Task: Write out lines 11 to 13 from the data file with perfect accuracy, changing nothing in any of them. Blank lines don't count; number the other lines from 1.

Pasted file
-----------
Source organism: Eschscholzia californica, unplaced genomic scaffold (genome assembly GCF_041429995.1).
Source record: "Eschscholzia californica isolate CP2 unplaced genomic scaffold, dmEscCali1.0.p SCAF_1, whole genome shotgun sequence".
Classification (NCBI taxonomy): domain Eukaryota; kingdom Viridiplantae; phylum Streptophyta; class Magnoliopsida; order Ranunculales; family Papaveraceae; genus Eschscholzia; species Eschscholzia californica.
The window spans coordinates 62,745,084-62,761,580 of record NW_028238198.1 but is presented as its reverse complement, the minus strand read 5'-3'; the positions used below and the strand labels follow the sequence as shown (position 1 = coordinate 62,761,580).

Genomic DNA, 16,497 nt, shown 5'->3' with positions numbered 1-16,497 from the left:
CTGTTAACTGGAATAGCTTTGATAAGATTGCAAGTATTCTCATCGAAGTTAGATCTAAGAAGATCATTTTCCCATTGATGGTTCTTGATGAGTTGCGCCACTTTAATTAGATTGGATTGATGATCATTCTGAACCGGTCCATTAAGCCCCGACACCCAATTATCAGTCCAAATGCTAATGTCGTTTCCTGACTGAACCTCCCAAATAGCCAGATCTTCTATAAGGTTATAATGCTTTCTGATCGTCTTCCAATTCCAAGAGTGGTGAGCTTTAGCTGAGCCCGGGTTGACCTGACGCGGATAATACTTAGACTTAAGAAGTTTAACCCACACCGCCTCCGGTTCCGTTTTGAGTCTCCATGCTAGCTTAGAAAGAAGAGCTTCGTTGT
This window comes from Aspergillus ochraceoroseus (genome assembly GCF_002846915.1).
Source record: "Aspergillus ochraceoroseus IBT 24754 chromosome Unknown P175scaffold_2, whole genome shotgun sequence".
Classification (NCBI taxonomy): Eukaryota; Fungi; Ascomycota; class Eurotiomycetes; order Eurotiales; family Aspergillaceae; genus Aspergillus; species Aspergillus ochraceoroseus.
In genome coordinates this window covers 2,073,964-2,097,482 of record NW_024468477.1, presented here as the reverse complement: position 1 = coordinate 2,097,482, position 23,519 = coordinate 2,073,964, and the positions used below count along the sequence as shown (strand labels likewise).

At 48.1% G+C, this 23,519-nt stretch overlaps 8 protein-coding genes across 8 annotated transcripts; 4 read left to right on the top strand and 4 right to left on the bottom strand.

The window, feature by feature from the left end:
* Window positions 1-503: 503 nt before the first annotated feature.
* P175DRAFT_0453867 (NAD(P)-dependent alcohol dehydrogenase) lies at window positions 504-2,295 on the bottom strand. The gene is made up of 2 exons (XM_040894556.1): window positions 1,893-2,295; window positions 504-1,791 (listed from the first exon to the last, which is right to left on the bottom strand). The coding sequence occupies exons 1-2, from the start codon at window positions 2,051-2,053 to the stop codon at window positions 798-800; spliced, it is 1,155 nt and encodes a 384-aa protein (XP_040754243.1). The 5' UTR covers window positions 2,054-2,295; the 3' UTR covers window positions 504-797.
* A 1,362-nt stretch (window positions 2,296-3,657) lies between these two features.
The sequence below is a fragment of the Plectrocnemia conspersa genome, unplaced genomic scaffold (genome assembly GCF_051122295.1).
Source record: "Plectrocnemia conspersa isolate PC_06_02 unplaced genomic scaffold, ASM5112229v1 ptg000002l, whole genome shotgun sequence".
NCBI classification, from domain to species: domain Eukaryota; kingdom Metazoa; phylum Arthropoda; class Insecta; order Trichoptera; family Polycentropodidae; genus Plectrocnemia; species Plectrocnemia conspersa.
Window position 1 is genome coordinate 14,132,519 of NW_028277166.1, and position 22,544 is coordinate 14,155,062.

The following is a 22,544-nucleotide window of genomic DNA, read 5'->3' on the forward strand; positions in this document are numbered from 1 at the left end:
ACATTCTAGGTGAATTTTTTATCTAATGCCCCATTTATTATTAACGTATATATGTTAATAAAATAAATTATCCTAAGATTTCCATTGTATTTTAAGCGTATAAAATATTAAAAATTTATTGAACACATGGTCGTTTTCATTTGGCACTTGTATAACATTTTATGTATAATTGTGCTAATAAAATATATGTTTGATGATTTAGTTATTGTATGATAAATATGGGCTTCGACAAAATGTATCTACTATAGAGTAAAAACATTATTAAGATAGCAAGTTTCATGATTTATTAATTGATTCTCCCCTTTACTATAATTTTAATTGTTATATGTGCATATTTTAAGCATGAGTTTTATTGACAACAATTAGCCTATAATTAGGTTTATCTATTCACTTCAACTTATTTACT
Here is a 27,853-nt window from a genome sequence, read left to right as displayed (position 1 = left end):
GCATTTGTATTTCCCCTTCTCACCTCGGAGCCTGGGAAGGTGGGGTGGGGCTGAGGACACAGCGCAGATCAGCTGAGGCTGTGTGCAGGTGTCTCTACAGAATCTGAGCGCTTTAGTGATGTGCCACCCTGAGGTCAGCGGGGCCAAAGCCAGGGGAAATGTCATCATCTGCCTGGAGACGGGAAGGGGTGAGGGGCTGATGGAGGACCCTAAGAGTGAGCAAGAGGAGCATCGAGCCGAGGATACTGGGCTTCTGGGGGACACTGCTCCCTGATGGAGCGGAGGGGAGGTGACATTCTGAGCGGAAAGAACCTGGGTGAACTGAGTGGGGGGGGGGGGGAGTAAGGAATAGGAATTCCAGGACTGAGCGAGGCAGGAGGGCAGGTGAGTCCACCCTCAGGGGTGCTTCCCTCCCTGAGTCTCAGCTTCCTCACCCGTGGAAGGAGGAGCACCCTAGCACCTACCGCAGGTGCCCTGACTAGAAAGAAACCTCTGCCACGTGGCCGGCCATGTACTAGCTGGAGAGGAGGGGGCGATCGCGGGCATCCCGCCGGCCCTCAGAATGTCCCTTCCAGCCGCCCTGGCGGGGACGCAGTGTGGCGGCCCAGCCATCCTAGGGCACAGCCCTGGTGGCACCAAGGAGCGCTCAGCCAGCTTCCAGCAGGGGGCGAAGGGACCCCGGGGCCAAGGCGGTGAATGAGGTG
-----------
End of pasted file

At 48.1% G+C, this 23,519-nt stretch overlaps 8 protein-coding genes across 8 annotated transcripts; 4 read left to right on the top strand and 4 right to left on the bottom strand.

The window, feature by feature from the left end:
* Window positions 1-503: 503 nt before the first annotated feature.